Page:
claimant sustained no loss in wage-earning capacity, over that of Mr. Reynolds,
claimant's vocational expert, who stated that claimant sustained a 100 percent loss
in wage-earning capacity.  Decision and Order at 24-26; CX 7, 12; EXS T, V.  In
doing so, however, the administrative law judge improperly analyzed the issue
before him.  The administrative law judge erred in relying only on the vocational
evidence regarding claimant's loss in wage-earning capacity, as this issue is not
dispositive of claimant's claim for total disability benefits due to his knee
injuries.[4]   Potomac Electric Power Co. v. Director, OWCP,
449 U.S. 268, 277 n.17, 14 BRBS 363, 366 n.17 (1980).  Thus, we vacate the administrative
law judge's denial of total disability benefits for claimant's knee
injuries, and we remand this case to the administrative law judge for
further consideration.  Although the administrative law judge noted the
restrictions placed on claimant by Drs. Gmeiner, Pilon, McGuire, Anderson,
and Person before concluding that claimant sustained no loss in wage-earning
capacity, he did not compare the restrictions  with the physical
requirements of claimant's usual work to determine if claimant is capable
of performing it.  CX 1; EX 5;  EX U;   On remand, the administrative law
judge must do so. See Harrison, 21 BRBS at 339.  If claimant establishes his
inability to perform his usual work due to his knee injuries, claimant is entitled
to total disability benefits unless employer establishes the availability of
suitable alternate employment. See generally DM & IR Ry. Co. v. Director,
OWCP, 151 F.3d 1120, 32 BRBS 188 (CRT)(8th Cir. 1998).   

     Accordingly, the administrative law judge's Decision and Order denying
additional benefits for claimant's knee injuries is vacated, and the case is
remanded to the administrative law judge for further consideration consistent with
this opinion.  In all other respects, the administrative law judge's Decision and
Order is affirmed.    

     SO ORDERED.

                                                                   
                         JAMES F.  BROWN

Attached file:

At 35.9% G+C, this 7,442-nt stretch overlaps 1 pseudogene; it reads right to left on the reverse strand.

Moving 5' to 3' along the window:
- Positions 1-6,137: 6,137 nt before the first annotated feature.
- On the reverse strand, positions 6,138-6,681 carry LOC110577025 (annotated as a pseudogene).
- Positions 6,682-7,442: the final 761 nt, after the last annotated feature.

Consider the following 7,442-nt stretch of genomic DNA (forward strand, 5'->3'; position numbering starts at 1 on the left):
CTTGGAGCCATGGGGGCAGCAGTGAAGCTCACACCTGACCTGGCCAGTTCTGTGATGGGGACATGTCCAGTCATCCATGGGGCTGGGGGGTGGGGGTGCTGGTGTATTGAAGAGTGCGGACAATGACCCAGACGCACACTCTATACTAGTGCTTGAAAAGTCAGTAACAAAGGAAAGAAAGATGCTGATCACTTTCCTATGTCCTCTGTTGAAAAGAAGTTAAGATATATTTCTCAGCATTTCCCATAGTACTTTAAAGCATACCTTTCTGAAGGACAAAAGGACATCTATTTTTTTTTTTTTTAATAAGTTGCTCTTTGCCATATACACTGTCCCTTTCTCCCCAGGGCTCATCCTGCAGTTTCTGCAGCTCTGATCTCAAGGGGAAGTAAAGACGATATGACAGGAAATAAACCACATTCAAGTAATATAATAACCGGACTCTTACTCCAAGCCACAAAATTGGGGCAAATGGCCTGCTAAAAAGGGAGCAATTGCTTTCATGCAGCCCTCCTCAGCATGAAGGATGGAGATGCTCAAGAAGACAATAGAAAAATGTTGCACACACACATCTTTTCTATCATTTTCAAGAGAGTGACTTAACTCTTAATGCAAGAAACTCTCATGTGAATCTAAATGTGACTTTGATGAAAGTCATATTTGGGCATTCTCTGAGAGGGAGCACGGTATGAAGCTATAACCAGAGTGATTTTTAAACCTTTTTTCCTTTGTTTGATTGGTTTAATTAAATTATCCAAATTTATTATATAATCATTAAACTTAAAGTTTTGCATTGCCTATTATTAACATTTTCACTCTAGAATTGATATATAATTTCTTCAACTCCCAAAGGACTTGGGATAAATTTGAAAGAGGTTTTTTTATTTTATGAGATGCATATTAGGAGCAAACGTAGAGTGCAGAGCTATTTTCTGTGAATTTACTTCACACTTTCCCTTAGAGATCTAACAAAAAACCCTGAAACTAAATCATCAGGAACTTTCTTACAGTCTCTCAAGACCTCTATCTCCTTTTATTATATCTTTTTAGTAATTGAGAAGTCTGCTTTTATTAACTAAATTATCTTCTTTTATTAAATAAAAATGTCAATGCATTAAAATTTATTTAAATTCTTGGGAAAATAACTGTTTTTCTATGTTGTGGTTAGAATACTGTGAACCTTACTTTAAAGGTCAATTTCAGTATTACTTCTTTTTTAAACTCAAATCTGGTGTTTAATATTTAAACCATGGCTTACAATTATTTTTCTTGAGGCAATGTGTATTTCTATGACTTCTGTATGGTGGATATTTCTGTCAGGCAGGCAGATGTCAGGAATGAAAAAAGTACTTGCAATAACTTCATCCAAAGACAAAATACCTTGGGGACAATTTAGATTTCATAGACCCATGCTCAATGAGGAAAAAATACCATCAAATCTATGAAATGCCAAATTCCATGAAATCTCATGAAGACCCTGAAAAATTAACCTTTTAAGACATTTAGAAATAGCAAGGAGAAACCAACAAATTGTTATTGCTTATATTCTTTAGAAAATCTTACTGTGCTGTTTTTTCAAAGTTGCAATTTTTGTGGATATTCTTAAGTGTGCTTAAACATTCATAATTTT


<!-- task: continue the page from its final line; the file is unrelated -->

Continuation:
Administrative Appeals Judge

                                                                   
                         REGINA C.  McGRANERY
                         Administrative Appeals Judge

                                                                           
     
                         MALCOLM D. NELSON, Acting
                         Administrative Appeals Judge

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Footnotes.


1) 1Both Drs. Wagener and Gruesen treated claimant in 1979 for his back injury and released him from their care after concluding that claimant had made a full recovery or had been completely relieved of his pain and that there were no residuals and none were anticipated, respectively. CX 1 at B3, K1; EX D. Dr. Gmeiner evaluated claimant in 1996 and concluded that claimant did not need any work restrictions relative to his back. EX S at 14-15. Dr. Pilon reviewed claimant's records in 1996 and concluded that claimant's 1979 back injury was a temporary aggravation of pre-existing spondylolysis, and due to this pre-existing back condition, no absolute restrictions were required but that it was wise to avoid over 50 pound lifting and frequent bending and twisting. EX U at 5. Back to Text
2) Dr. Person restricted claimant from lifting over 10-15 pounds, repetitive flexion, extension, lateral bending, or rotating motions of his lumbar spine, crouching, cramping or unusual positions, climbing ladders or working in the air, and opined that claimant should be able to change positions depending on his symptoms. CX 1 at L1. The administrative law judge noted that claimant's work between 1989 and 1991 as a shipfitter required lifting between 25 and 100 pounds, and assuming a variety of positions and postures. Decision and Order at 24; Tr. at 55-56. The administrative law judge also noted that claimant's 1995 work in a cheese factory required him to lift between 35 and 40 pounds, eight hours a day, seven days a week. Decision and Order at 24; Tr. at 54-55. Claimant testified that he left shipyard work because he was laid off. Tr. at 90-91. Claimant left the cheese factory either because he did not show up for work or was allergic to the acid in the cheese. Tr. at 62-63. Back to Text
3) Claimant's contention that the administrative law judge erred in relying on medical opinions dating from the late 1970s to find that claimant was not disabled from 1996 is an incorrect assessment of the administrative law judge's weighing of the evidence. The administrative law judge did discuss, weigh and rely on the earlier reports of Drs. Wagener and Gruesen dating from 1979, but also discussed, weighed and relied on the 1996 opinions of Drs. Gmeiner and Pilon to conclude that claimant is not now disabled due to his 1979 back injury. See Decision and Order at 23-24. Back to Text
4) Claimant has already received scheduled permanent partial disability benefits for his knee injuries, and this award is claimant's sole remedy for a permanent partial disability. Potomac Electric Power Co. v. Director, OWCP, 449 U.S. 268, 14 BRBS 363 (1980). Loss in earning capacity is not a factor in awarding permanent partial disability under the schedule. Where claimant claims total disability, however, the same analysis applies regardless of the body part injured. Back to Text

NOTE: This is an UNPUBLISHED LHCA Document.